My Conservation Hero
This week it is Open the Door Festival at Glasgow Women’s Library, a museum, library and archive where I'm lucky enough to work. Open the Door is an annual women’s writing festival and this year the focus is eco-feminism and the environment.
I'm excited to be talking about my debut novel The Girl Who Lost Her Shadow as part of this fantastic programme. You might have already read some of my other blogs on sea creatures and communication, but this week I want to talk specifically about one of my conservation heroes, and a small but significant character in the book - the freshwater pearl mussel. I'll also be doing a Twitter and Instagram takeover @womenslibrary at 10.30am on Friday 22nd May so do join me then!
The Girl Who Lost Her Shadow is set on a small fictional Scottish island that looks a little bit like Mull and a little bit like the Isle of Arran. On this island, surrounded by a choppy changeable ocean, two sisters, Gail and Kay, dream of being marine biologists when they grow up. They swim in the sea, inspect rock pools, dissect dead starfish and have shiny posters of squid and blue whales on their bedroom walls.
At the beginning of the story, Kay’s shadow disappears, and Gail sets off across the island to get it back, a journey that takes her deep into caves, through dark tunnels and dense forests, and right to the edge of vast waterfalls. Soon after she sets off, she discovers a shell tucked away inside a tunnel, with a map folded up inside. The map shows the wild southern tip of the island, and the shell is huge, much bigger than her hand.
Gail realises that what she is holding is the shell from a freshwater pearl mussel. Have you heard of freshwater pearl mussels? I hadn’t heard of them before I started thinking and researching for this book. Here is what I’ve learned:
They look similar to marine mussels but they can grow much larger (bigger than your hand!)
They can live for more than 100 years which makes them one of the longest living invertebrates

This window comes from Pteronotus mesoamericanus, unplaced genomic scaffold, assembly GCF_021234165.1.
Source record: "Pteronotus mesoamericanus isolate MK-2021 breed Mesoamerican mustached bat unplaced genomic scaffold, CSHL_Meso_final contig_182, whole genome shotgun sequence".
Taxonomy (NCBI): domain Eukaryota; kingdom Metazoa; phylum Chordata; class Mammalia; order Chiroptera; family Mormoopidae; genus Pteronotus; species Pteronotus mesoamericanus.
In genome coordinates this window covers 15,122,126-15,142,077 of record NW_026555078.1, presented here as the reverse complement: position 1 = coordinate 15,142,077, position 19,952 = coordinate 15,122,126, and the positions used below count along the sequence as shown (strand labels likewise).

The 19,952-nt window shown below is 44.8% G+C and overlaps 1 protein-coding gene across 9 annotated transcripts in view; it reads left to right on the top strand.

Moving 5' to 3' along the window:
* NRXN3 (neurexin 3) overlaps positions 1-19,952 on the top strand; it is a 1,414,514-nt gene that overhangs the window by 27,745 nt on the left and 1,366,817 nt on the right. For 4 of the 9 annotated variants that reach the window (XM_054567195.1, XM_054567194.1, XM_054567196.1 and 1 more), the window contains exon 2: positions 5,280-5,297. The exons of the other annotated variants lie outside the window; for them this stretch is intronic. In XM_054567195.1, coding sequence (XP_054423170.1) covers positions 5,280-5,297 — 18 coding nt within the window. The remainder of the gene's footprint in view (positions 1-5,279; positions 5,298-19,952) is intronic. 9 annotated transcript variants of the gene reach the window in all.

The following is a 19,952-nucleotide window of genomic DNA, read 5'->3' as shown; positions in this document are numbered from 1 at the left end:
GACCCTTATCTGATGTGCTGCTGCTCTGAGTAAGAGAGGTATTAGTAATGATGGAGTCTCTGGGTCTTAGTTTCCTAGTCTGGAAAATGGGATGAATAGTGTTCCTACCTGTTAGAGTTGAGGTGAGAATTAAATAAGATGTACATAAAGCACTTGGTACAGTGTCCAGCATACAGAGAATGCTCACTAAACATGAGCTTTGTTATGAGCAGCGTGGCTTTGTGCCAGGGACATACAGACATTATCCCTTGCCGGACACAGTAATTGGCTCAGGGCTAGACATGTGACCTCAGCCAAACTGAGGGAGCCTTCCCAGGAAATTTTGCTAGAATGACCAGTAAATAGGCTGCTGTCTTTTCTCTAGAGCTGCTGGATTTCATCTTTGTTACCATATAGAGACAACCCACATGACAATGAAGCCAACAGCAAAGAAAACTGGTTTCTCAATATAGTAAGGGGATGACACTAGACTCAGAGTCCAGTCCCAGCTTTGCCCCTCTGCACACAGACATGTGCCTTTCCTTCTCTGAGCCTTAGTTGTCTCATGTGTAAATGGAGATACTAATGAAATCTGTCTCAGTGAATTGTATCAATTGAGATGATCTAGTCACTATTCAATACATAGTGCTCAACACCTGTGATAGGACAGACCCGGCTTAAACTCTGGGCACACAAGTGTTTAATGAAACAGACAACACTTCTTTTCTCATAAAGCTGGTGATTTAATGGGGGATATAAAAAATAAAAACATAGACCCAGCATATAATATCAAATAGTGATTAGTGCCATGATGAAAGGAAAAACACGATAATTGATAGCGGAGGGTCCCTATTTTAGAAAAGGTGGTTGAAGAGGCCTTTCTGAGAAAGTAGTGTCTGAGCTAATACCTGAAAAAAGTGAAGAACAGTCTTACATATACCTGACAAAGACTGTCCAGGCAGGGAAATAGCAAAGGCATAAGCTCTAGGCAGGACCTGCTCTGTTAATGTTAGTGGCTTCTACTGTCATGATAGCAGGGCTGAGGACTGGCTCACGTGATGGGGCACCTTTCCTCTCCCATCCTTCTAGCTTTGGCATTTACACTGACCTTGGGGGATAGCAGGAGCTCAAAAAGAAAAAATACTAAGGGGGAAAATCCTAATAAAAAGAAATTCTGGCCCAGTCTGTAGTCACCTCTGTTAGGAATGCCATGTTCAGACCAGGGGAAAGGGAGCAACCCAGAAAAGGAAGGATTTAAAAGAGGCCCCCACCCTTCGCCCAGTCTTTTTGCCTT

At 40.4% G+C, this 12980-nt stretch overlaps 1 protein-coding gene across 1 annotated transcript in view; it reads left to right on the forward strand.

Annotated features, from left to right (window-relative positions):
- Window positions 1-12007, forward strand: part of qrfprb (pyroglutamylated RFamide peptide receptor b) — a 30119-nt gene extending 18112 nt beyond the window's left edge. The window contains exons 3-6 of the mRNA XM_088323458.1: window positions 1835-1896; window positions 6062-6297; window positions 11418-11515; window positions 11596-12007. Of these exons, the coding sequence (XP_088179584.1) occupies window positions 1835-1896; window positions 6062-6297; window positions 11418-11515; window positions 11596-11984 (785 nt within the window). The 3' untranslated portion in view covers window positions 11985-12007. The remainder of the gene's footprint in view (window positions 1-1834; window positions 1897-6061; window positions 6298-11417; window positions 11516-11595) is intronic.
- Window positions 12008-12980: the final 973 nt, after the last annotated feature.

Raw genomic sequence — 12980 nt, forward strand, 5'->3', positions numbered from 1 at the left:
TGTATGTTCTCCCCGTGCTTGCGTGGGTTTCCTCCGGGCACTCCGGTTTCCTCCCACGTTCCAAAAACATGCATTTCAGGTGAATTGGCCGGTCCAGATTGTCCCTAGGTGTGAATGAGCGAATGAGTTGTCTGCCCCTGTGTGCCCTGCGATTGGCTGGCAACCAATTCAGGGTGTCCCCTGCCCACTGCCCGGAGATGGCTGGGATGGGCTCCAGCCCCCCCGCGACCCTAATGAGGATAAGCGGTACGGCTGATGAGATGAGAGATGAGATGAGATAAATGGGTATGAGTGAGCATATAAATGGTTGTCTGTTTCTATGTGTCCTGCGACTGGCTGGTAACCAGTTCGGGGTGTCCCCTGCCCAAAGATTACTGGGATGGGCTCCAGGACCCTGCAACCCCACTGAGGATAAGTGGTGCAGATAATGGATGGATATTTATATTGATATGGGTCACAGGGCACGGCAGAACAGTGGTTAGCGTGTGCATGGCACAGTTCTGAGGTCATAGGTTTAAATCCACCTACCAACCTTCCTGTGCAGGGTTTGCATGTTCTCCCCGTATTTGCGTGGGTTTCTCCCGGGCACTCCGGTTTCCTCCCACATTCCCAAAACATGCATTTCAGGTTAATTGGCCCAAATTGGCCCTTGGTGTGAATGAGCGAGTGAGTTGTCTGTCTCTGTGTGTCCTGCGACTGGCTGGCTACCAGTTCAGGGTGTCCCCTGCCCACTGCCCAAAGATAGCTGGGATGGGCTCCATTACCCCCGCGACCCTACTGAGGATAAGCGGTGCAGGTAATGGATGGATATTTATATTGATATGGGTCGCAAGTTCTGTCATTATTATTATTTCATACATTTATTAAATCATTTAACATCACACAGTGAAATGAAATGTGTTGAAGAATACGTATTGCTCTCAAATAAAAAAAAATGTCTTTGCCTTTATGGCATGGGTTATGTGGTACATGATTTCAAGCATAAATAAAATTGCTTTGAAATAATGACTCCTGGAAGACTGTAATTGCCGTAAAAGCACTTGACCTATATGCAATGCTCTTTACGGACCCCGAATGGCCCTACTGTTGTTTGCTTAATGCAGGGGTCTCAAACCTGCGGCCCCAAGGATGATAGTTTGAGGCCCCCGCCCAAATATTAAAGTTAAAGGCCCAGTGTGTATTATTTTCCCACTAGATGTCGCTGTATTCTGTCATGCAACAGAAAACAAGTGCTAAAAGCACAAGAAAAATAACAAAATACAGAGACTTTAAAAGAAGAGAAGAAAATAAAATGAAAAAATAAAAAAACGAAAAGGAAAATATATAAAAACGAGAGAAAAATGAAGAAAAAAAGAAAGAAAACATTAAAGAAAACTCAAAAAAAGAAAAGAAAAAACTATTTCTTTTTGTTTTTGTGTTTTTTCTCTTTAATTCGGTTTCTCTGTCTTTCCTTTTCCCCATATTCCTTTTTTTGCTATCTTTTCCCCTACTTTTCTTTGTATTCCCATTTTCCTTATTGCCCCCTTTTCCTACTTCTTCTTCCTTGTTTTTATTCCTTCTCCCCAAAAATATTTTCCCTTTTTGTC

They live in fresh fast-flowing rivers
It’s illegal to disturb, injure, take or kill a freshwater pearl mussel
Very occasionally, they might have a pearl inside them
And, shockingly, they're on the brink of extinction in Scotland
Holding the shell, Gail remembers what Kay has told her: freshwater mussels are being poached on the island, killed illegally for their pearls. She thinks the map will lead her to the poachers. And although the island is large and she is small, Gail is determined that not only will she get Kay’s shadow back, she’ll save the freshwater mussels.
I wanted to write about these mussels because they are on the edge of extinction in Scotland and I had no idea. Here is a picture of them.
They aren’t especially beautiful and they aren’t at all furry or fluffy. They don’t have big eyes or wild stripy tails, but they are under threat and deserve our protection and Gail recognises this with a fierce determination.
As I developed my story, I learned things about the characters, like Gail and Kay, that didn’t always make their way into the final book. Writing about the sisters’ passion for nature and marine protection, I thought a lot about who their heroes would be. There are so many incredible people working in conservation locally in Scotland and around the world today, many of them as young as Gail. But it is Asha de Vos (who gets a blink-and-you-miss-her fan girl mention in the book) who I decided was the voice of care and passion talking in Gail’s (and my own) ear.
I came across Asha de Vos in the very early days of this story, when I was still leafing through National Geographic magazines looking at pictures of goblin sharks and making strange notes about shadows and eels. She is 100% one of my biggest heroes. She is a Sri Lankan marine biologist, ocean educator, and pioneer of blue whale research within the northern Indian Ocean. She established Oceanswell which is Sri Lanka’s first marine conservation research and education organization, and is home to the Sri Lankan Blue Whale Project. She is passionate about blue whales and wants everyone to feel empowered to look after our oceans. She is a wonderful storyteller and you can hear her talk about whales for Earth Day 2020 here. She is a changemaker, opening the door for so many young marine biologists and I want to celebrate her this Open the Door festival.
If you’re interested in marine biology and conservation, find out more about Asha de Vos here. And if you visit the Oceanswell website you can watch videos about amazing angler fish, or the intriguing potato-like Osedax.
I think Asha de Vos is a huge inspiration and I often wonder what I’d ask her if I met her. Who are your conservation heroes? And what would you like to ask if you met them?
There are lots of ways to get involved in the Open the Door discussion on social media @womenslibrary or on the website womenslibrary.co.uk. Or get in touch to find out more!